Feeds
80%
Nokia X3 Touch and Type

Nokia X3 Touch and Type

Candybar sweetener

  • alert
  • submit to reddit

Remote control for virtualized desktops

Review If you think candybar handsets should have touchscreens then Touch and Type should be right up your street. This is Nokia's attempt to breathe new life into the rusty trusty S40 platform by adapting it for a touchscreen interface. The first two T&T handsets to be released in the UK are the X3-02 and C3-01 and it's the former I have on my desk at the moment.

Nokia X3 Touch and Type

Touching thought: Nokia's X3-02

Nokia's handset design has been on an upswing of late and the X3-02 continues the trend. It's thin, light, well made and very solid. It's smart and stylish too, though Nokia's talk of the screen looking like still water, with the keypad below resembling rippling waves, rather lost me.

Unusually the keypad is laid out as a 4 x 4 rather than 4 x 3 grid. Two of the extra keys go for a Burton because they act as rather small call keys, but the remaining two provide handy direct access to the music player and the messaging application.

The design orphans the zero key at bottom right, but I didn't find that a problem, as I was rather impressed by the keypad's quality and ease of use. Conspicuous by its absence is any sort of navigation pad – if you want to select something, you have to tap the resistive touch screen.

Nokia X3 Touch and Type

The 4 x 4 keypad layout crams in extra keys

Resistive it may be but it's a fine example of the breed. Swipes, taps and long presses all work perfectly and the UI is fluid and responsive, with only some occasional stutter in the kinetic scrolling of the contacts list to mar proceedings. The haptic feedback is nicely calibrated too, but as I dislike haptic feedback of any sort, a quick rummage in the settings was in order to turn it off.

Beginner's guide to SSL certificates

Next page: Chewing it over

More from The Register

next story
PEAK APPLE: iOS 8 is least popular Cupertino mobile OS in all of HUMAN HISTORY
'Nerd release' finally staggers past 50 per cent adoption
Apple spent just ONE DOLLAR beefing up the latest iPad Air 2
New iPads look a lot like the old one. There's a reason for that
Google Glassholes are UNDATEABLE – HP exec
You need an emotional connection, says touchy-feely MD... We can do that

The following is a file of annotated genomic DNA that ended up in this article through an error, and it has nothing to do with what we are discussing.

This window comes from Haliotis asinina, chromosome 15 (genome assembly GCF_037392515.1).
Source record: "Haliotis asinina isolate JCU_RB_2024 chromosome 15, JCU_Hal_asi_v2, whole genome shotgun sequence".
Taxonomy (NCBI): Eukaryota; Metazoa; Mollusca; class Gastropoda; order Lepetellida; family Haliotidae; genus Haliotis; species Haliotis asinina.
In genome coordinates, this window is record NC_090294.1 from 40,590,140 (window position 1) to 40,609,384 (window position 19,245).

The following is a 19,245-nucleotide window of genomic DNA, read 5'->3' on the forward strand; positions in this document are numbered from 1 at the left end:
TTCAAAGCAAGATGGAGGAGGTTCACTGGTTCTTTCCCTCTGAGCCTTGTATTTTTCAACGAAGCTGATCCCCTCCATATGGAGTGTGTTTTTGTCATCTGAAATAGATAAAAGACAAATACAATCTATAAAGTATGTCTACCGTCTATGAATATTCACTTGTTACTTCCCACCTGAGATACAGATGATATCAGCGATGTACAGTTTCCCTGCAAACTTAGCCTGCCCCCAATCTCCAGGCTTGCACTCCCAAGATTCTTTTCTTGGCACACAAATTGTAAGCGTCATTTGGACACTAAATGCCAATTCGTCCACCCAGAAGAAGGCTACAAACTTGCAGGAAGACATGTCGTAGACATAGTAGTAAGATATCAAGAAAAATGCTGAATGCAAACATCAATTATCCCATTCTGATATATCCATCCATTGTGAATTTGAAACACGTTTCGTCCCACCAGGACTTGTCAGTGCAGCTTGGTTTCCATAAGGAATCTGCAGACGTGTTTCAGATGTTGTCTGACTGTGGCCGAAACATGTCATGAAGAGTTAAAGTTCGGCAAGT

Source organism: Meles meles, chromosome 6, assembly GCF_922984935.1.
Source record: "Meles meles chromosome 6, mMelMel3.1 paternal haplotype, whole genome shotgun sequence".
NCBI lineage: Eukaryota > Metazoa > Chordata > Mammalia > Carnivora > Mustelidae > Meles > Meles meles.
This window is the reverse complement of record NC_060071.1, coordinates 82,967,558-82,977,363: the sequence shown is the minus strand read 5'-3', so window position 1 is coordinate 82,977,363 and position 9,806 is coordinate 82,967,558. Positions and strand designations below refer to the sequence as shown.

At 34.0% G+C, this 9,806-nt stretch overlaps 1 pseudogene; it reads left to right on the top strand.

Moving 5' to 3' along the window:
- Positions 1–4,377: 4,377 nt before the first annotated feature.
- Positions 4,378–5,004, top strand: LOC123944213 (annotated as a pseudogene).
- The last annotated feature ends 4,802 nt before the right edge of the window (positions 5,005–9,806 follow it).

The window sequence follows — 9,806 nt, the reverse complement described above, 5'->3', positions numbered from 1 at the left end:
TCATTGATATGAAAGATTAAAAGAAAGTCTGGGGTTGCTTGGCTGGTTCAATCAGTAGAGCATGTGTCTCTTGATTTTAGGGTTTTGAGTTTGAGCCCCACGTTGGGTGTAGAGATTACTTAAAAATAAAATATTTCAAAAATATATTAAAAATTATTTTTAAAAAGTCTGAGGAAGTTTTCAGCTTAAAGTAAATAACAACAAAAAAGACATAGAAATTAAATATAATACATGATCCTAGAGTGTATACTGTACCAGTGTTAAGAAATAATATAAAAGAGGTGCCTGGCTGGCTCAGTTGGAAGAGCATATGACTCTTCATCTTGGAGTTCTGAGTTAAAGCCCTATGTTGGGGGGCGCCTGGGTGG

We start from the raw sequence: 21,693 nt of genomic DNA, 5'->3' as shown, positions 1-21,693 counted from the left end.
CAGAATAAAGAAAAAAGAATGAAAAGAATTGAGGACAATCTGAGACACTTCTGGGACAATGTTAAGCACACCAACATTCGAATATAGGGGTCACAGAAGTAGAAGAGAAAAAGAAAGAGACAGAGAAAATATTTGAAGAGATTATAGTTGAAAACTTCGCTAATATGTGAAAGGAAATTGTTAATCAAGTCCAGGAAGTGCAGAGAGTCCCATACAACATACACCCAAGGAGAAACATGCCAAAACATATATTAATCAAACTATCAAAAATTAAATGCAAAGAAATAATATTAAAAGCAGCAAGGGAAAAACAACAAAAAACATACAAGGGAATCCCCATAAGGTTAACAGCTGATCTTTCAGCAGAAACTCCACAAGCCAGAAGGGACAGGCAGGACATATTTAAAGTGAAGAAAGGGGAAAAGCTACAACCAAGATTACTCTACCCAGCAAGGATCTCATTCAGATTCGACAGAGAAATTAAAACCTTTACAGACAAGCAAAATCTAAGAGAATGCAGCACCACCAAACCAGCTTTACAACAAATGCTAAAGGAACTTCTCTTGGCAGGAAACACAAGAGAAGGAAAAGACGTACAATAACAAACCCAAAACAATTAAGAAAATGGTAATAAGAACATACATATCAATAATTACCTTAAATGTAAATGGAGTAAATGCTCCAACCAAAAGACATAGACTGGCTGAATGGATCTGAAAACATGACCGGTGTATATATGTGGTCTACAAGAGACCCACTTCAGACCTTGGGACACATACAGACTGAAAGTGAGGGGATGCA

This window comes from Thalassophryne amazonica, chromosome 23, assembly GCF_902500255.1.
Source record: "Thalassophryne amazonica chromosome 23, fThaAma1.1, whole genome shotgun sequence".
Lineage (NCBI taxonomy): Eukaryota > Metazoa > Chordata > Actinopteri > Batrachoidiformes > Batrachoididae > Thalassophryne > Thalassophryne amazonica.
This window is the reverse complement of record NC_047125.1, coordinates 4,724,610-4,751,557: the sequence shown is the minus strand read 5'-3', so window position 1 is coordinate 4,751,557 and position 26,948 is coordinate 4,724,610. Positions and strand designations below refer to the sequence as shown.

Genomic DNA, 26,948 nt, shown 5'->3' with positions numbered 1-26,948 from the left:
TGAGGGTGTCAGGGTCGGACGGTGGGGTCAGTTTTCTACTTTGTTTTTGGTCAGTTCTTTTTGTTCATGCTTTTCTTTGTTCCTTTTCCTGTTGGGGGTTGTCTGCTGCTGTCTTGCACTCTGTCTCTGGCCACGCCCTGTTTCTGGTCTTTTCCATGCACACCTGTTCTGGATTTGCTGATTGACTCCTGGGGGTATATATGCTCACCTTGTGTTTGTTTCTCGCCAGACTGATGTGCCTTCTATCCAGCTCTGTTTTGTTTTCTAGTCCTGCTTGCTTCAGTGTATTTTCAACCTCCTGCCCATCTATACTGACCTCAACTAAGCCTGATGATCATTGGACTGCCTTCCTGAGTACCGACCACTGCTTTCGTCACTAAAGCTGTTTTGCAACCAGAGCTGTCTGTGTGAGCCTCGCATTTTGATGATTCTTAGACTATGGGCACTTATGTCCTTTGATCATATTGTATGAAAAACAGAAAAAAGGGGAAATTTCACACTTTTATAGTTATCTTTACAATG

Microsoft fitness bands slapped on wrists: All YOUR HEALTH DATA are BELONG TO US
Wearable will deliver 'actionable insights for healthier living'
Lawyers mobilise angry mob against Apple over alleged 2011 Macbook Pro crapness
We suffered 'random bouts of graphical distortion' - fanbois
Caterham Seven 160 review: The Raspberry Pi of motoring
Back to driving's basics with a joyously legal high
Back to the ... drawing board: 'Hoverboard' will disappoint Marty McFly wannabes
Buzzing board (and some future apps) leave a lot to be desired
prev story

Whitepapers

Why and how to choose the right cloud vendor
The benefits of cloud-based storage in your processes. Eliminate onsite, disk-based backup and archiving in favor of cloud-based data protection.
A strategic approach to identity relationship management
ForgeRock commissioned Forrester to evaluate companies’ IAM practices and requirements when it comes to customer-facing scenarios versus employee-facing ones.
Reg Reader Research: SaaS based Email and Office Productivity Tools
Read this Reg reader report which provides advice and guidance for SMBs towards the use of SaaS based email and Office productivity tools.
New hybrid storage solutions
Tackling data challenges through emerging hybrid storage solutions that enable optimum database performance whilst managing costs and increasingly large data stores.
The Heartbleed Bug: how to protect your business with Symantec
What happens when the next Heartbleed (or worse) comes along, and what can you do to weather another chapter in an all-too-familiar string of debilitating attacks?